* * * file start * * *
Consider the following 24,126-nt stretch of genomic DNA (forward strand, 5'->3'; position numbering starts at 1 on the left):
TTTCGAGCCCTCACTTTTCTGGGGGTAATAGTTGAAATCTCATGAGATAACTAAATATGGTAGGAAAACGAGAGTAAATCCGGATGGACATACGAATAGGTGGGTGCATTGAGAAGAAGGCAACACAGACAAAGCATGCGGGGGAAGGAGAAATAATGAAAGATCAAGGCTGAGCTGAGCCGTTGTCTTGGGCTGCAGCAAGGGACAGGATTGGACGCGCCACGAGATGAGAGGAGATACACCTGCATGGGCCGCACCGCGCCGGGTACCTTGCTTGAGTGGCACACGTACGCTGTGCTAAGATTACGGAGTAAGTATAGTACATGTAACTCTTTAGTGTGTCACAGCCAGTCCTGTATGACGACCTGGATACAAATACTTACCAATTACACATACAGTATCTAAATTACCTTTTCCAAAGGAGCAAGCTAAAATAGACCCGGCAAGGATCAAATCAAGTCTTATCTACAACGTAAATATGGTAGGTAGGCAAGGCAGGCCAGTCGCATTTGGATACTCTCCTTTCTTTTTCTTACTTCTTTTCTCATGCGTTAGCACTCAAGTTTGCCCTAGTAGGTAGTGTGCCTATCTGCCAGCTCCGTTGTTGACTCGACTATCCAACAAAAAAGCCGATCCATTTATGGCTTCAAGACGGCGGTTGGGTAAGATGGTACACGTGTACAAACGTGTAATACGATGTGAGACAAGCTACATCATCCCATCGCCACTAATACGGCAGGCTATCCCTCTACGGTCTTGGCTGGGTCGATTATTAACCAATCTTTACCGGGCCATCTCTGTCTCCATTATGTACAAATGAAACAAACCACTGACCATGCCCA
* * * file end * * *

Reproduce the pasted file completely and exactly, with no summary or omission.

Consider the following 24,126-nt stretch of genomic DNA (forward strand, 5'->3'; position numbering starts at 1 on the left):
TTTCGAGCCCTCACTTTTCTGGGGGTAATAGTTGAAATCTCATGAGATAACTAAATATGGTAGGAAAACGAGAGTAAATCCGGATGGACATACGAATAGGTGGGTGCATTGAGAAGAAGGCAACACAGACAAAGCATGCGGGGGAAGGAGAAATAATGAAAGATCAAGGCTGAGCTGAGCCGTTGTCTTGGGCTGCAGCAAGGGACAGGATTGGACGCGCCACGAGATGAGAGGAGATACACCTGCATGGGCCGCACCGCGCCGGGTACCTTGCTTGAGTGGCACACGTACGCTGTGCTAAGATTACGGAGTAAGTATAGTACATGTAACTCTTTAGTGTGTCACAGCCAGTCCTGTATGACGACCTGGATACAAATACTTACCAATTACACATACAGTATCTAAATTACCTTTTCCAAAGGAGCAAGCTAAAATAGACCCGGCAAGGATCAAATCAAGTCTTATCTACAACGTAAATATGGTAGGTAGGCAAGGCAGGCCAGTCGCATTTGGATACTCTCCTTTCTTTTTCTTACTTCTTTTCTCATGCGTTAGCACTCAAGTTTGCCCTAGTAGGTAGTGTGCCTATCTGCCAGCTCCGTTGTTGACTCGACTATCCAACAAAAAAGCCGATCCATTTATGGCTTCAAGACGGCGGTTGGGTAAGATGGTACACGTGTACAAACGTGTAATACGATGTGAGACAAGCTACATCATCCCATCGCCACTAATACGGCAGGCTATCCCTCTACGGTCTTGGCTGGGTCGATTATTAACCAATCTTTACCGGGCCATCTCTGTCTCCATTATGTACAAATGAAACAAACCACTGACCATGCCCA